As for the comments about suicide, I recognise that some people have insensitive attitudes towards it. However, for me, there isn't a correlation between having sympathy for them and not being in favour of infrastructure projects like HS2. It is possible to be sympathetic AND be in favour of HS2.
 

backontrack

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I don't recall anyone on this forum moaning about the compulsory purchase of properties to make way for the Borders line. Perhaps people only complain when a line is being built on a new formation.

As for the comments about suicide, I recognise that some people have insensitive attitudes towards it. However, for me, there isn't a correlation between having sympathy for them and not being in favour of infrastructure projects like HS2. It is possible to be sympathetic AND be in favour of HS2.
No-one's 'moaning' about it.

Of course it is possible to be both sympathetic AND in favour of HS2. It's the position of most people on this thread.
 

PR1Berske

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There goes all future major infrastructure projects.
Oh well. Money needs to be better spent, more responsibly, with more justification. This man is losing *his home*. That's not just another shoulder shrug.

Surely you can see that? Your *home* verses a railway line, and you choose the railway?
 

najaB

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Surely you can see that? Your *home* verses a railway line, and you choose the railway?
I have empathy for him losing his home. But at the same time this is a major infrastructure project that will benefit hundreds of thousands or millions of people. Often the benefit to the many outweighs the losses of the few.
 

Ianno87

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Yes! There are a number of families who have chosen to live in the area nearer to and closer to their families. They’re not all going to be able to buy brand new houses in the area - there aren’t any! So it will pull them apart considerably.



Not hyperbolic. As stated above, many of the families in the area have passed down housing through the generations. The house isn’t just a home, it has the history within them too. Little Johnny’s first steps, when grandma got to hold her grandchild for the first time etc etc.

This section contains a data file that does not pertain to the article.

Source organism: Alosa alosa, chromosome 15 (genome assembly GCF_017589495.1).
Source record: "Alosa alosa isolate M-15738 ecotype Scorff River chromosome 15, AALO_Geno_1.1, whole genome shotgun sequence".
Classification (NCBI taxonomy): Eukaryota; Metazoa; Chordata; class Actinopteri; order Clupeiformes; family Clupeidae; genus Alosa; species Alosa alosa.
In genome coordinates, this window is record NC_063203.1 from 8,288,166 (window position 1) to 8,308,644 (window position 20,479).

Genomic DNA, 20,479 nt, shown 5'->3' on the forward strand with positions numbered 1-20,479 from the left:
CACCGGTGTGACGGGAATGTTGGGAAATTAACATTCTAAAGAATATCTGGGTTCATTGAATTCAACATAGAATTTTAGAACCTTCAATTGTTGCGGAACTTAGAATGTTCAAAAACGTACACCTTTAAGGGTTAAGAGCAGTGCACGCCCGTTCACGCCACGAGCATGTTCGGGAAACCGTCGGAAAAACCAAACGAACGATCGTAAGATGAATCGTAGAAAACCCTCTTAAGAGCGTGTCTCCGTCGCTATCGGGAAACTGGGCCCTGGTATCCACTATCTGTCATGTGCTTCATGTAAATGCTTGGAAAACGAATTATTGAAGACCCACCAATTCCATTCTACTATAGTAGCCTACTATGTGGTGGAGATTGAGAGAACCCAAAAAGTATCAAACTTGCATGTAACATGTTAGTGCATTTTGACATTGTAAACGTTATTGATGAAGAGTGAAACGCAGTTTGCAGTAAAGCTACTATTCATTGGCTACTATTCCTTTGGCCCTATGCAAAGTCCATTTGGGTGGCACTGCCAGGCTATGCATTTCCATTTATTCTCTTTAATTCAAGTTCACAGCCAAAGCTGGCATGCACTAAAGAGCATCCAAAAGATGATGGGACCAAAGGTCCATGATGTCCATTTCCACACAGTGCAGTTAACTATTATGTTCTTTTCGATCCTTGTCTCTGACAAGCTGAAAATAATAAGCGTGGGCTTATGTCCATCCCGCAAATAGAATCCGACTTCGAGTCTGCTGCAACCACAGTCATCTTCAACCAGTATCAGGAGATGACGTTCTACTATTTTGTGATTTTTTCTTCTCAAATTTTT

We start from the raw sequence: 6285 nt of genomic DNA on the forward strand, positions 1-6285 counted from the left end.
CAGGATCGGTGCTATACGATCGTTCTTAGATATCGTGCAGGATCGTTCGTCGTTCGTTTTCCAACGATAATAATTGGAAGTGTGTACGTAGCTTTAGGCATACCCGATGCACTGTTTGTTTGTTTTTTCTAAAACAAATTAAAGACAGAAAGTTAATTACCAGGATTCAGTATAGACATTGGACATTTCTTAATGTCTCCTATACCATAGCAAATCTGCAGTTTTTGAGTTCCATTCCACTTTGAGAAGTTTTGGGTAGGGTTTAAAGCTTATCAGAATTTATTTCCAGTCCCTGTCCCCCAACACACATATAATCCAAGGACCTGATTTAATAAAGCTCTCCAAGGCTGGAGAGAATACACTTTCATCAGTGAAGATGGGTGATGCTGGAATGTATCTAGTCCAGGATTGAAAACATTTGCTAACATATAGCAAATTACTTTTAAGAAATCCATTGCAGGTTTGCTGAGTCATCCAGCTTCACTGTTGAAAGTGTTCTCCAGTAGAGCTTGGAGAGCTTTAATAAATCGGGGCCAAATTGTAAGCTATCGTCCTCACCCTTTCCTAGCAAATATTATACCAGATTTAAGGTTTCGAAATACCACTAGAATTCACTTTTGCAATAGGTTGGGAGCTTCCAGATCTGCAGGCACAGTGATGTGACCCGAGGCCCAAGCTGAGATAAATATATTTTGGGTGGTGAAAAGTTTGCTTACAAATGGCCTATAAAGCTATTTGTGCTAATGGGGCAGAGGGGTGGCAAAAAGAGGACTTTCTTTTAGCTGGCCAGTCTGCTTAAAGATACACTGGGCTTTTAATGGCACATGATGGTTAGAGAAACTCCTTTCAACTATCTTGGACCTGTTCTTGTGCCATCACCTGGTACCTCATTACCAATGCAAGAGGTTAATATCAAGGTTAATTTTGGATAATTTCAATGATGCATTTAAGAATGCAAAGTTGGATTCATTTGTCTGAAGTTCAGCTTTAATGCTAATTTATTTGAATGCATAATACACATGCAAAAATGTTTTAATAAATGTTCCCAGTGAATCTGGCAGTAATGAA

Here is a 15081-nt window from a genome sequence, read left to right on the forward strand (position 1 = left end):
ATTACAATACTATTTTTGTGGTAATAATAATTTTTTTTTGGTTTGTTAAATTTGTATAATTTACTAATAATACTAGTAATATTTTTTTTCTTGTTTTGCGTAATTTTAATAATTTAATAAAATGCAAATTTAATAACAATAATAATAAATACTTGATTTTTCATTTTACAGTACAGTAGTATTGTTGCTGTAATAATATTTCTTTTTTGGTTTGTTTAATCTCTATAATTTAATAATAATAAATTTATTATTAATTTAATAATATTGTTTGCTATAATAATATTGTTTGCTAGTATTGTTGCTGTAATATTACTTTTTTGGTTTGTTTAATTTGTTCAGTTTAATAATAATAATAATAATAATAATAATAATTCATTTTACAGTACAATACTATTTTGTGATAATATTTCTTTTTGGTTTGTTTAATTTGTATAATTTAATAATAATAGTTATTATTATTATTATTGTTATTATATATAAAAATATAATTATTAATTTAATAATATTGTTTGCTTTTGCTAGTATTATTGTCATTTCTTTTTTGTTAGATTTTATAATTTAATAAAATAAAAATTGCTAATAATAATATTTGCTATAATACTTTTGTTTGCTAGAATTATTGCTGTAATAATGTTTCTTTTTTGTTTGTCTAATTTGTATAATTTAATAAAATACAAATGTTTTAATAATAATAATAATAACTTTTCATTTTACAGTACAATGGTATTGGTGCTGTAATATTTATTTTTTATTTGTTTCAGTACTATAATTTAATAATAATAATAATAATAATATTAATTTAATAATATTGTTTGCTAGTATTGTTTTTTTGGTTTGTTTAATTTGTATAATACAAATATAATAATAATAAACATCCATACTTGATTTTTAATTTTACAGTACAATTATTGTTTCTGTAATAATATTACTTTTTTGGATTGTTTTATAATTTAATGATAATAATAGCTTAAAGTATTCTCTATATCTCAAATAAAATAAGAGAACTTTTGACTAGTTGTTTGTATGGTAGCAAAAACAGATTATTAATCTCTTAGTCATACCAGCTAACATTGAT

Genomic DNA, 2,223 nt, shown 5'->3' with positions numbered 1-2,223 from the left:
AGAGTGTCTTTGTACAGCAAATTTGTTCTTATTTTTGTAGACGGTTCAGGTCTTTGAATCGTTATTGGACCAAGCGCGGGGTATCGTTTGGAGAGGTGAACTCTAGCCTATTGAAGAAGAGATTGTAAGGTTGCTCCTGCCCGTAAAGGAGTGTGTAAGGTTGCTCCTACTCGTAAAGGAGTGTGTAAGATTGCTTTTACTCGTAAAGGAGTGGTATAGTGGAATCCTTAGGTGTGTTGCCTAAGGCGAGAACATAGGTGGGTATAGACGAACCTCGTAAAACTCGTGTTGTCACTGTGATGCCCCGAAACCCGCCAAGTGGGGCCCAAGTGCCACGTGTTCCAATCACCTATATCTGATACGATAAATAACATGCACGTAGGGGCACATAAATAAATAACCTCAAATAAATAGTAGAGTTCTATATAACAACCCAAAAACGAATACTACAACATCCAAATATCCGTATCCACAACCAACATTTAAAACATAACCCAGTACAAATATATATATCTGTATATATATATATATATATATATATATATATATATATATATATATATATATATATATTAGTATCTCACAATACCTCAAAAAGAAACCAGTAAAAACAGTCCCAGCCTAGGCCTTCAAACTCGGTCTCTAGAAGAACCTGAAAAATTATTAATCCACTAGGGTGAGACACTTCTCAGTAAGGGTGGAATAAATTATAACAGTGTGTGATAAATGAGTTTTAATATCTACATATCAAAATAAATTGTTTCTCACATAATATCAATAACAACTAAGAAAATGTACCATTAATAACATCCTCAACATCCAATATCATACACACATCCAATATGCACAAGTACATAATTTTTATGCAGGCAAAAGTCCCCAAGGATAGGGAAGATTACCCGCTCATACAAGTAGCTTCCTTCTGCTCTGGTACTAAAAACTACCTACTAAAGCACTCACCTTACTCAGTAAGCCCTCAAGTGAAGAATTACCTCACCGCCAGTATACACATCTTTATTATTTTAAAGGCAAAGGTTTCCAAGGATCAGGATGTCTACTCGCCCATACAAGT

Quite why the route needs to traverse the village area around the school is unbeknownst to me. There’s lots of space around!

I have a cleft lip and palate. I spent most of the first 11 years of my life in hospital for various treatments, appointments and operations. Specifically Booth Hall Childrens Hospital, Manchester. The memories there for me are part (and a very important part at that) of my growing up, as I'm sure they equally are for hundreds and even thousands of others who had treatment there. Laughter, tears, love and trials all in equal measure.

Last time I visited (2012) all was left was a pile of rubble. I think its now a housing estate.

Am I sad about it? Of course I am - no physical remnant of this part of my life now exists at all, other than a handful of photographs.

Do I accept it? Yes, I do. I accept that this hospital (which was originally a Victorian workhouse, believe it or not) was no longer fit for modern purposes and the replacement Manchester Childrens Hospital is far, far superior in every way. Even though now it is unlikely I nor my family will ever see the direct benefit of this hospital ourselves.

Physical thimgs may change, but memories never do.
 

Harbornite

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I have empathy for him losing his home. But at the same time this is a major infrastructure project that will benefit hundreds of thousands or millions of people. Often the benefit to the many outweighs the losses of the few.